52.75 A preliminary difficulty about these allegations is that B did allege (for example, in his statement to the police on 8 February 1993) that he went to the Mickle Trafford bungalow after leaving Neath Farm School in December 1980, which was six months after the relevant social worker left the employ of Clwyd County Council. It is now clear from the documents and, in particular, the detailed typed record kept by the social worker, that B went to stay at the
bungalow on 4 January 1980. The social worker’s record covers the full period from 2 August 1977, when he “received the case”, to 6 June 1980; and we have seen also a copy of the statutory review of B in or about February 1980.

52.76 We are satisfied from the documents and the social worker’s evidence that social services staff were concerned about B from August 1979 (at the latest) onwards because they thought that B was in moral danger. On 7 December 1979 B was collected by the social worker on his discharge from Foston Hall Detention Centre and taken to an After
Care hostel in Watergate Street, Chester, where accommodation had been arranged for him; and he obtained employment as a commis chef at Chester Steakhouse, beginning on 18 December 1979, which his social worker had helped to arrange. However, he left the hostel on or about 4 January 1980 and reported to his social worker four days later that he had moved to the Mickle Trafford bungalow, where he was visited by the social worker on 14 January 1980.

52.77 B was admitted to Chester City hospital on 26 January 1980 following an “overdose”, where he was visited by the social worker on 28 January 1980. B would not discuss the reasons for his overdose. On the latter date he was discharged, after being referred to the psychiatric out-patient clinic at Chester Royal Infirmary. The review stated that this was for “treatment to help him accept his possible homosexual nature”.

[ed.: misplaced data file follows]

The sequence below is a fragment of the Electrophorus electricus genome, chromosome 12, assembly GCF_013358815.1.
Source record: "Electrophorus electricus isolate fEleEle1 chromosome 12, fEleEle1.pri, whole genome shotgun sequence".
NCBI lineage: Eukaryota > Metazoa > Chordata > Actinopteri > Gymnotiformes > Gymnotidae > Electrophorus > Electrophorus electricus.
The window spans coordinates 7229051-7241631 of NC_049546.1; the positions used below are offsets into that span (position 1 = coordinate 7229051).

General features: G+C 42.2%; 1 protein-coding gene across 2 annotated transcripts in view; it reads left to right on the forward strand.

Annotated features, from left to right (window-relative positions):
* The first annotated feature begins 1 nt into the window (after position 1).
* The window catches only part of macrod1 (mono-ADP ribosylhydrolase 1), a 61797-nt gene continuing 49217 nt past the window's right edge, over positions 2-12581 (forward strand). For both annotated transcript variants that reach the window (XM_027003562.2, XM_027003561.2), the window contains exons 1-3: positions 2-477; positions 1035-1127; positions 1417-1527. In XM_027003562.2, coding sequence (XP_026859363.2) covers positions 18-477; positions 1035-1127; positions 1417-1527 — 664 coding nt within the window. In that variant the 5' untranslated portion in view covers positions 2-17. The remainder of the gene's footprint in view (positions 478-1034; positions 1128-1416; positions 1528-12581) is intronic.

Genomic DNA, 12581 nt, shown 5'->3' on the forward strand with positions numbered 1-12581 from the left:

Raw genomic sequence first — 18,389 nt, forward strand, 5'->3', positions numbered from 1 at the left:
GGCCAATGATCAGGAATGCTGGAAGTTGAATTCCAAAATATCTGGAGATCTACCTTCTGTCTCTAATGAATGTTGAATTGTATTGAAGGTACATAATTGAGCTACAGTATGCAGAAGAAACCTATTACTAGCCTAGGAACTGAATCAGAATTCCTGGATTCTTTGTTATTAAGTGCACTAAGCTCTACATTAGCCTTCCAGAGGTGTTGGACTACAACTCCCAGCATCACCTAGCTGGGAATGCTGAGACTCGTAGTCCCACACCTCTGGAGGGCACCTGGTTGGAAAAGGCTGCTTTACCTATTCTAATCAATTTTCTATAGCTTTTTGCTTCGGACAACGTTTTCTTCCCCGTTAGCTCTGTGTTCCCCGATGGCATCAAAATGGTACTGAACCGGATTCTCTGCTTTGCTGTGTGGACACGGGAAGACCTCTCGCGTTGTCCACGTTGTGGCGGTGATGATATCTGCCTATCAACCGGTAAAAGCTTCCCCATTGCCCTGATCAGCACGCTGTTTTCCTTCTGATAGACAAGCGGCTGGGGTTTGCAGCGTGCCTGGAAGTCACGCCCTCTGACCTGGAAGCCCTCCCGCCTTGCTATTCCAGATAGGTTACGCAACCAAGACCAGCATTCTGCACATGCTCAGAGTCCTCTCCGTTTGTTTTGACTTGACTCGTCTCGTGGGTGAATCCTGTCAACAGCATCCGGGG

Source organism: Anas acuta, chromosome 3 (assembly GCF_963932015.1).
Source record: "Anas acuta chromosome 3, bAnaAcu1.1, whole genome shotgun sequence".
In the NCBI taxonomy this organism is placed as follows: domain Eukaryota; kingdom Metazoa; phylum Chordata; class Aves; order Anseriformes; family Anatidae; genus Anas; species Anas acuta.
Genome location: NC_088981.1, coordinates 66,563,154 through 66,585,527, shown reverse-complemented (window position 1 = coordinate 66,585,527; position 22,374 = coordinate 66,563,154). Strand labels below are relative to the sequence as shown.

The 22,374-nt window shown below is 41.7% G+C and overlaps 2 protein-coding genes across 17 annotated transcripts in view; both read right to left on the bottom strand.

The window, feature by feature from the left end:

52.78 It seems that B obtained lodgings in Acrefair, near Wrexham, on his discharge from hospital but a report by a senior social worker in the Delyn Area team for Mold Crown Court in September 1980 stated: “From this point (that is, his discharge from hospital) B started an almost nomadic existence, moving from one lodging to another in Chester, Wrexham, Rhyl and Flint areas, often staying for just a few days, and making repeated appeals to his Social Worker for help in finding accommodation and for money to pay for lodgings. It was very difficult to keep track of his movements and to find him accommodation. B consistently refused offers to return to residential care and would not co-operate in the efforts that were made to establish him in a stable job and accommodation. He made extreme demands on the time and energies of his Social Worker and other social services staff.”

52.79 In the light of this evidence we are satisfied that B’s allegation that his social worker arranged for him to stay at the Mickle Trafford bungalow is incorrect. We have no difficulty in accepting, however, that he was subjected to sexual abuse repeatedly by several persons during his stay there, despite the denials of those whom he named as his abusers. It is clear also, in our view, that that abuse was, at least, a major cause of the overdose that he took on 26 January 1980.